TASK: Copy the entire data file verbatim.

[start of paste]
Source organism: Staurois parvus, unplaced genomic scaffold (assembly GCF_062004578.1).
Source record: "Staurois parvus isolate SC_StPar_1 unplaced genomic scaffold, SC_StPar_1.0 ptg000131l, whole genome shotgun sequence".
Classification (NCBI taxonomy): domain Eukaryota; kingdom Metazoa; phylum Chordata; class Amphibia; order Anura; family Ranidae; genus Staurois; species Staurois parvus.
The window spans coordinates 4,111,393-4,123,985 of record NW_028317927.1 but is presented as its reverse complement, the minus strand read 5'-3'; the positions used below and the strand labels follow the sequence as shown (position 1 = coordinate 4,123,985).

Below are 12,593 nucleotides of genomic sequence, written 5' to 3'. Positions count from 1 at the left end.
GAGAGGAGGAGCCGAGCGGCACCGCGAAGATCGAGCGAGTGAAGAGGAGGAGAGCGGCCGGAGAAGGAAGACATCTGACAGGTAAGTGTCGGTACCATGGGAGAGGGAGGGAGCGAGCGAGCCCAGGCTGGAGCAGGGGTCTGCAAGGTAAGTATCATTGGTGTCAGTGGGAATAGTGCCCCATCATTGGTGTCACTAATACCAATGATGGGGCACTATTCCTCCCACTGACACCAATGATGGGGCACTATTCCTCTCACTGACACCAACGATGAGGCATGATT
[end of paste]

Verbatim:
Source organism: Staurois parvus, unplaced genomic scaffold (assembly GCF_062004578.1).
Source record: "Staurois parvus isolate SC_StPar_1 unplaced genomic scaffold, SC_StPar_1.0 ptg000131l, whole genome shotgun sequence".
Classification (NCBI taxonomy): domain Eukaryota; kingdom Metazoa; phylum Chordata; class Amphibia; order Anura; family Ranidae; genus Staurois; species Staurois parvus.
The window spans coordinates 4,111,393-4,123,985 of record NW_028317927.1 but is presented as its reverse complement, the minus strand read 5'-3'; the positions used below and the strand labels follow the sequence as shown (position 1 = coordinate 4,123,985).

Below are 12,593 nucleotides of genomic sequence, written 5' to 3'. Positions count from 1 at the left end.
GAGAGGAGGAGCCGAGCGGCACCGCGAAGATCGAGCGAGTGAAGAGGAGGAGAGCGGCCGGAGAAGGAAGACATCTGACAGGTAAGTGTCGGTACCATGGGAGAGGGAGGGAGCGAGCGAGCCCAGGCTGGAGCAGGGGTCTGCAAGGTAAGTATCATTGGTGTCAGTGGGAATAGTGCCCCATCATTGGTGTCACTAATACCAATGATGGGGCACTATTCCTCCCACTGACACCAATGATGGGGCACTATTCCTCTCACTGACACCAACGATGAGGCATGATT